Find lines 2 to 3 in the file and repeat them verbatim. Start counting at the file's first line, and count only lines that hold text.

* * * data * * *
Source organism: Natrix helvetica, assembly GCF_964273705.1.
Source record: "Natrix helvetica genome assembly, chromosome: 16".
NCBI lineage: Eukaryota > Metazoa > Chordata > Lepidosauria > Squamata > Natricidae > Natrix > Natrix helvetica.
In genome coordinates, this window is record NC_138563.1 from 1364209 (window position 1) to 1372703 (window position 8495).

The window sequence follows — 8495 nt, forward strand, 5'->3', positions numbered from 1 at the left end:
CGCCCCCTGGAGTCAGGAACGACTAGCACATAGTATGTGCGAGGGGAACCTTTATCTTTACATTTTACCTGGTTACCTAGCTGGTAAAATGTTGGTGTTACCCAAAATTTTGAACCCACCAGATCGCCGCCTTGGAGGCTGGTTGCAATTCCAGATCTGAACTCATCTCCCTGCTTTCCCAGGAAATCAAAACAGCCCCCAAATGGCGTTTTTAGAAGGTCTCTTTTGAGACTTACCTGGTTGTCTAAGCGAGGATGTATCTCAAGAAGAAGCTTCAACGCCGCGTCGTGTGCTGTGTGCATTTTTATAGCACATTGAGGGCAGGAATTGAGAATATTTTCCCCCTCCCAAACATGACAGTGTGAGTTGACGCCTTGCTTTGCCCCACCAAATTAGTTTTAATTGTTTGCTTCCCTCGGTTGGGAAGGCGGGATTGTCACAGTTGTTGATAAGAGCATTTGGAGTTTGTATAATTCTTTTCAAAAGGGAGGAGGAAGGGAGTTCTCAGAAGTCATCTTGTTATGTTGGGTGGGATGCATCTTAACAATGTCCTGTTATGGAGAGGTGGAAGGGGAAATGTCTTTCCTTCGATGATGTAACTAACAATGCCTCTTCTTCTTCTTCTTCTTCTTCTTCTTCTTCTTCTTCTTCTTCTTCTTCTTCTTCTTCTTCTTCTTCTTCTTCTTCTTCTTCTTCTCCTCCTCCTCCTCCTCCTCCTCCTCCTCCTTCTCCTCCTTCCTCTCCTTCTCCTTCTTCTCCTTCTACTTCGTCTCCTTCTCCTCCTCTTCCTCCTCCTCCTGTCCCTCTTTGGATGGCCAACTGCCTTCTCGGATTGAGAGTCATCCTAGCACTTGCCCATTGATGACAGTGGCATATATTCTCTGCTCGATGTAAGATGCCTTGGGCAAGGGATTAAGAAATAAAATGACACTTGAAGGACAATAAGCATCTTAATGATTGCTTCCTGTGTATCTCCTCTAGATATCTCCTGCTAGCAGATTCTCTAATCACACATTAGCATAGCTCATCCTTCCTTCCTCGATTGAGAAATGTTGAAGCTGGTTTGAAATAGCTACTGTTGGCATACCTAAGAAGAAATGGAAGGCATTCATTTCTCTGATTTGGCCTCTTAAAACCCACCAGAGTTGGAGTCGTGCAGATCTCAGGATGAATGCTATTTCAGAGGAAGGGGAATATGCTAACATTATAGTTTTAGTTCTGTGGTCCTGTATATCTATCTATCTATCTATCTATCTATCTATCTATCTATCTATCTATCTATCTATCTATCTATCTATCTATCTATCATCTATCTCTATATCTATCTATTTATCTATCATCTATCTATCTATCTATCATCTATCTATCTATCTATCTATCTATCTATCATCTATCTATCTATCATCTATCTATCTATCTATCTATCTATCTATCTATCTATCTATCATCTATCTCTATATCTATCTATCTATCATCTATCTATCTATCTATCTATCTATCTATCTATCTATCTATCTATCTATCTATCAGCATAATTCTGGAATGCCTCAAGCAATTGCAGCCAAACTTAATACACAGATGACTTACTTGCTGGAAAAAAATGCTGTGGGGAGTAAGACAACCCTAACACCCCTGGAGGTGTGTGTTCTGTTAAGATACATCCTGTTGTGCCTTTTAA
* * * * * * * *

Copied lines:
Source record: "Natrix helvetica genome assembly, chromosome: 16".
NCBI lineage: Eukaryota > Metazoa > Chordata > Lepidosauria > Squamata > Natricidae > Natrix > Natrix helvetica.